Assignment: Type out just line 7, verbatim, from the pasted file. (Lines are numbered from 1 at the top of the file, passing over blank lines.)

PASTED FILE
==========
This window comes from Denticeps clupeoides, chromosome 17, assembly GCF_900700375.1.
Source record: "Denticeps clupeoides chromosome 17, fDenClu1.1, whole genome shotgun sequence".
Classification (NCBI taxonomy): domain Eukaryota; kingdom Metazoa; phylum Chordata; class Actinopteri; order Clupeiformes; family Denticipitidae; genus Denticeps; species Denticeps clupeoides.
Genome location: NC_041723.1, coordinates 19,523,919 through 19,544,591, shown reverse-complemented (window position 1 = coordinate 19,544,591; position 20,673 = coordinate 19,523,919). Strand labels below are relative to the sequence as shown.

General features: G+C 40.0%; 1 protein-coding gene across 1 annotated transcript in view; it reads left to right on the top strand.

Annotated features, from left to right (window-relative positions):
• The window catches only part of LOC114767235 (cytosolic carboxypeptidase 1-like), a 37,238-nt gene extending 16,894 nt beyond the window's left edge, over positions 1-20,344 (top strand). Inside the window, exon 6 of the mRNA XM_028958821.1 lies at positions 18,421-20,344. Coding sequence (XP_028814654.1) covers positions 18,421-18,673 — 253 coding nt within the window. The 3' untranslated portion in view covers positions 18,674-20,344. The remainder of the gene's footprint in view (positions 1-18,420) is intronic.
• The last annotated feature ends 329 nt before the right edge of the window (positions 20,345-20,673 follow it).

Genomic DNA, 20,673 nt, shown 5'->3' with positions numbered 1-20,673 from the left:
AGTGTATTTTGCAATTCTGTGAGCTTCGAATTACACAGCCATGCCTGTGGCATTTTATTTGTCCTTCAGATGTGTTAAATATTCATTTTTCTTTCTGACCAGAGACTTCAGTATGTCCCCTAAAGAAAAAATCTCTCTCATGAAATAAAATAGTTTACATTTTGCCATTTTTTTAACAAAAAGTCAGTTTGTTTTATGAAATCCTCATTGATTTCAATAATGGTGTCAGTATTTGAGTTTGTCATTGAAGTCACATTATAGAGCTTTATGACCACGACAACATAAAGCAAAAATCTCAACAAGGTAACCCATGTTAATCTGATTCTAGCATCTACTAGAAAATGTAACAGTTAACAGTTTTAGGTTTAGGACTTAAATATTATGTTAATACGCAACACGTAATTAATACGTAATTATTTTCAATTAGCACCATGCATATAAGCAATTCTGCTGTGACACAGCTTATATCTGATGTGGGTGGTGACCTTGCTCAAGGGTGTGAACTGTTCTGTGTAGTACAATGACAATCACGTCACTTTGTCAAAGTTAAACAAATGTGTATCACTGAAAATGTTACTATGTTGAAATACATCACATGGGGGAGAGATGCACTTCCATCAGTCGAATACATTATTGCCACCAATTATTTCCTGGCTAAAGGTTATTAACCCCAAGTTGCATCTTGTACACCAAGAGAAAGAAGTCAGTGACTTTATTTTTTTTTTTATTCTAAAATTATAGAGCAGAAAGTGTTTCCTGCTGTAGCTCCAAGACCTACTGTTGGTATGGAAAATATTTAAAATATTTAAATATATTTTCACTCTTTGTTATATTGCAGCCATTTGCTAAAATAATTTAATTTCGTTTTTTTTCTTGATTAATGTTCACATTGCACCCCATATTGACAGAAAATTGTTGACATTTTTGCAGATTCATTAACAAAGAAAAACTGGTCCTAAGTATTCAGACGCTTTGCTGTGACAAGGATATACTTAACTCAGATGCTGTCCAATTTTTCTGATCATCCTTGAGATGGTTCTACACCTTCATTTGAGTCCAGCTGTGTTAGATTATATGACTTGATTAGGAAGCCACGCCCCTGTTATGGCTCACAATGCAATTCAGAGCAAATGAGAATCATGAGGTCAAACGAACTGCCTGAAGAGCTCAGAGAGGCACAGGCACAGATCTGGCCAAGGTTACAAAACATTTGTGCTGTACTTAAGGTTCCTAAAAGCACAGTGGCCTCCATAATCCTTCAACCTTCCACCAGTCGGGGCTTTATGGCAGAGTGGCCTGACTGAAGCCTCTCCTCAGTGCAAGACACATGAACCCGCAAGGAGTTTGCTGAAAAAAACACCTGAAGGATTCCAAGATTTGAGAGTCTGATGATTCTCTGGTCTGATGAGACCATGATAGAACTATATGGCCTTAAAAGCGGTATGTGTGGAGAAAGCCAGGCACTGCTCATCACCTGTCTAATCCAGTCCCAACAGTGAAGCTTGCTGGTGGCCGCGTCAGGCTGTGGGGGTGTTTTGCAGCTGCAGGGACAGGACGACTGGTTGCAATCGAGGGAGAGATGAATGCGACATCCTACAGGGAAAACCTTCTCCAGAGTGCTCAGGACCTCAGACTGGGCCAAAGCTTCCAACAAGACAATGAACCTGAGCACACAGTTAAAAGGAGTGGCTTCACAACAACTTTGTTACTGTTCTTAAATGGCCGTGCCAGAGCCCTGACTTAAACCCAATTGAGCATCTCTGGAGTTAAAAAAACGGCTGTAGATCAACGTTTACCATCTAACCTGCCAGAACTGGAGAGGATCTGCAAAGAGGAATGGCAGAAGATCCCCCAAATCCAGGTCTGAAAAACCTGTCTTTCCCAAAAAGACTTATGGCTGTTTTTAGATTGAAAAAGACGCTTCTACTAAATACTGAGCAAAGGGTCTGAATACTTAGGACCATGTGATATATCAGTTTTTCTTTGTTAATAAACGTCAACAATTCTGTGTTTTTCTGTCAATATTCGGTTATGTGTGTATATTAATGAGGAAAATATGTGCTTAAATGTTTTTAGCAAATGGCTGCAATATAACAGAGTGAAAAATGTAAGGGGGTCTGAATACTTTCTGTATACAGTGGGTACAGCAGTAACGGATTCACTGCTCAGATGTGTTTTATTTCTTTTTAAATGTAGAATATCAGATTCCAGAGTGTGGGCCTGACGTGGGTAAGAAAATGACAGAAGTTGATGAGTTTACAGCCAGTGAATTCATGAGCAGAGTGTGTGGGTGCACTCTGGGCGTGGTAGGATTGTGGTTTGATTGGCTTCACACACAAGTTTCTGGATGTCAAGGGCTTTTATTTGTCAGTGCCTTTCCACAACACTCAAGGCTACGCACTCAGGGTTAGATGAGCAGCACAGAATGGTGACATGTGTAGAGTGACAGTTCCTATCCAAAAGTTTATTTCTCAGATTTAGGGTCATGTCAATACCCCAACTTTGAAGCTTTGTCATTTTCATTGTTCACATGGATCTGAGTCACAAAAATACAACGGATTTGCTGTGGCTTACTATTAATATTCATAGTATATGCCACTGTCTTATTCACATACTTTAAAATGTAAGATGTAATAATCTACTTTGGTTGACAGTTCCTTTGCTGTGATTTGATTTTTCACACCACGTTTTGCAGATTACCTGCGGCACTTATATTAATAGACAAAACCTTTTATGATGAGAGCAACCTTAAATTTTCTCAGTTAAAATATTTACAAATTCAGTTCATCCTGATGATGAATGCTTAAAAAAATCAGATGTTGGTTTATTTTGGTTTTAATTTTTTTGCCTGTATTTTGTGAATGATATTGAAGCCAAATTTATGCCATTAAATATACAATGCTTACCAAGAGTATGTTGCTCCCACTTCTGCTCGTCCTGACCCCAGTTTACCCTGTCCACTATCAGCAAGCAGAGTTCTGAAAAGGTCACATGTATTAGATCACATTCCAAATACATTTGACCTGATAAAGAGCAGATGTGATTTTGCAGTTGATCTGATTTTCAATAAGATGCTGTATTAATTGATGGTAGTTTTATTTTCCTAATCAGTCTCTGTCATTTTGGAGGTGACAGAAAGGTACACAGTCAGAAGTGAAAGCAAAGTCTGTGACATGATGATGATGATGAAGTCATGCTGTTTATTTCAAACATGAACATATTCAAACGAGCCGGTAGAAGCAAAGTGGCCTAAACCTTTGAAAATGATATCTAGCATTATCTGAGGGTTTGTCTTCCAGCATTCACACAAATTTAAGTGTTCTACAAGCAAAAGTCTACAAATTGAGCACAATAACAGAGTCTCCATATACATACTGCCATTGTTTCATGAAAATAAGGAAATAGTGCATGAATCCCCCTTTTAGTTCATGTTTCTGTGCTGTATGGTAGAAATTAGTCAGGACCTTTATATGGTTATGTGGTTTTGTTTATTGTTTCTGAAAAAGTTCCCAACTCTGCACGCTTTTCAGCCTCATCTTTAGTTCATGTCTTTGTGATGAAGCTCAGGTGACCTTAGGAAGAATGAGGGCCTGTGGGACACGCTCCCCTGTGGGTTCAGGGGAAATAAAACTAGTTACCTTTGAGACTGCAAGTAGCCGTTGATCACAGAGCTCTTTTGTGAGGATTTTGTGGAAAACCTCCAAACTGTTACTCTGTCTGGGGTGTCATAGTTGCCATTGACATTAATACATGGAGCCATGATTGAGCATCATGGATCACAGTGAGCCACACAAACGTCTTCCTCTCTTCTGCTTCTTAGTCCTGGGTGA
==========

• The window catches only part of LOC114767235 (cytosolic carboxypeptidase 1-like), a 37,238-nt gene extending 16,894 nt beyond the window's left edge, over positions 1-20,344 (top strand). Inside the window, exon 6 of the mRNA XM_028958821.1 lies at positions 18,421-20,344. Coding sequence (XP_028814654.1) covers positions 18,421-18,673 — 253 coding nt within the window. The 3' untranslated portion in view covers positions 18,674-20,344. The remainder of the gene's footprint in view (positions 1-18,420) is intronic.